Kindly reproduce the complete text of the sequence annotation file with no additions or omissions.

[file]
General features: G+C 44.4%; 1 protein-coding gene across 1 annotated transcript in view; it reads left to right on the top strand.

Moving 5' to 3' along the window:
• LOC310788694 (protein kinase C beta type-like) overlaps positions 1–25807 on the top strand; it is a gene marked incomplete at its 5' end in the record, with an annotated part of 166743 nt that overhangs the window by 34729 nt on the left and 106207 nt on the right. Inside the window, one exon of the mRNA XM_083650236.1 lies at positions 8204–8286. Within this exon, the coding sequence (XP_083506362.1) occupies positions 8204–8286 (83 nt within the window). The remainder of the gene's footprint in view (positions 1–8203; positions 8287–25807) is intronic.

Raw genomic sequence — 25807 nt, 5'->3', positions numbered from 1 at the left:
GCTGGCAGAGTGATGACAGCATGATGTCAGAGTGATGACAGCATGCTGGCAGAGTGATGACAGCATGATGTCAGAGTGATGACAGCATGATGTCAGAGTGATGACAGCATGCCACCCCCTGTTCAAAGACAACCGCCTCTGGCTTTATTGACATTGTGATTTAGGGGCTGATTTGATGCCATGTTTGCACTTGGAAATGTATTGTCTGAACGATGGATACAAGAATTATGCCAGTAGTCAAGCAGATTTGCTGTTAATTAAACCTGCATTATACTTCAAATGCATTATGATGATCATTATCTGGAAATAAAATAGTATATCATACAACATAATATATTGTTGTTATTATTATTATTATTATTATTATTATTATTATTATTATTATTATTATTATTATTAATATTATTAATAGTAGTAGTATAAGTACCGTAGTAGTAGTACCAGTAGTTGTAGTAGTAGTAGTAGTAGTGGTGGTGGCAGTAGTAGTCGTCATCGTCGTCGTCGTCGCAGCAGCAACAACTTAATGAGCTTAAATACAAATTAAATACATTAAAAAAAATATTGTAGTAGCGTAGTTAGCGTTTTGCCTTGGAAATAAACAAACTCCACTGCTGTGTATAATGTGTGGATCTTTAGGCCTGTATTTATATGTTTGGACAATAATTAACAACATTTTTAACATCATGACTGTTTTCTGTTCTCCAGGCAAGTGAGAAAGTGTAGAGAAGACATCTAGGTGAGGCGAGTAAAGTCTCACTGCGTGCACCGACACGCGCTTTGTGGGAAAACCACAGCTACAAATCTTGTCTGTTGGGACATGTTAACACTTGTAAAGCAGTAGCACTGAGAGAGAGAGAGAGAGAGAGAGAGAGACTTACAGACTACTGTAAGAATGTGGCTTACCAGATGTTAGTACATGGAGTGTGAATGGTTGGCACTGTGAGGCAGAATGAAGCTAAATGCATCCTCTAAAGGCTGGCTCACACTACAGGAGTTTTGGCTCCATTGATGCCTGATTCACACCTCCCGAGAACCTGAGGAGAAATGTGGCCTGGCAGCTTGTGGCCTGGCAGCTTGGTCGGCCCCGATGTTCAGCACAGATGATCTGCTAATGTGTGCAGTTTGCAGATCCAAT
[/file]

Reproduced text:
General features: G+C 44.4%; 1 protein-coding gene across 1 annotated transcript in view; it reads left to right on the top strand.

Moving 5' to 3' along the window:
• LOC310788694 (protein kinase C beta type-like) overlaps positions 1–25807 on the top strand; it is a gene marked incomplete at its 5' end in the record, with an annotated part of 166743 nt that overhangs the window by 34729 nt on the left and 106207 nt on the right. Inside the window, one exon of the mRNA XM_083650236.1 lies at positions 8204–8286. Within this exon, the coding sequence (XP_083506362.1) occupies positions 8204–8286 (83 nt within the window). The remainder of the gene's footprint in view (positions 1–8203; positions 8287–25807) is intronic.

Raw genomic sequence — 25807 nt, 5'->3', positions numbered from 1 at the left:
GCTGGCAGAGTGATGACAGCATGATGTCAGAGTGATGACAGCATGCTGGCAGAGTGATGACAGCATGATGTCAGAGTGATGACAGCATGATGTCAGAGTGATGACAGCATGCCACCCCCTGTTCAAAGACAACCGCCTCTGGCTTTATTGACATTGTGATTTAGGGGCTGATTTGATGCCATGTTTGCACTTGGAAATGTATTGTCTGAACGATGGATACAAGAATTATGCCAGTAGTCAAGCAGATTTGCTGTTAATTAAACCTGCATTATACTTCAAATGCATTATGATGATCATTATCTGGAAATAAAATAGTATATCATACAACATAATATATTGTTGTTATTATTATTATTATTATTATTATTATTATTATTATTATTATTATTATTATTATTAATATTATTAATAGTAGTAGTATAAGTACCGTAGTAGTAGTACCAGTAGTTGTAGTAGTAGTAGTAGTAGTGGTGGTGGCAGTAGTAGTCGTCATCGTCGTCGTCGTCGCAGCAGCAACAACTTAATGAGCTTAAATACAAATTAAATACATTAAAAAAAATATTGTAGTAGCGTAGTTAGCGTTTTGCCTTGGAAATAAACAAACTCCACTGCTGTGTATAATGTGTGGATCTTTAGGCCTGTATTTATATGTTTGGACAATAATTAACAACATTTTTAACATCATGACTGTTTTCTGTTCTCCAGGCAAGTGAGAAAGTGTAGAGAAGACATCTAGGTGAGGCGAGTAAAGTCTCACTGCGTGCACCGACACGCGCTTTGTGGGAAAACCACAGCTACAAATCTTGTCTGTTGGGACATGTTAACACTTGTAAAGCAGTAGCACTGAGAGAGAGAGAGAGAGAGAGAGAGAGACTTACAGACTACTGTAAGAATGTGGCTTACCAGATGTTAGTACATGGAGTGTGAATGGTTGGCACTGTGAGGCAGAATGAAGCTAAATGCATCCTCTAAAGGCTGGCTCACACTACAGGAGTTTTGGCTCCATTGATGCCTGATTCACACCTCCCGAGAACCTGAGGAGAAATGTGGCCTGGCAGCTTGTGGCCTGGCAGCTTGGTCGGCCCCGATGTTCAGCACAGATGATCTGCTAATGTGTGCAGTTTGCAGATCCAAT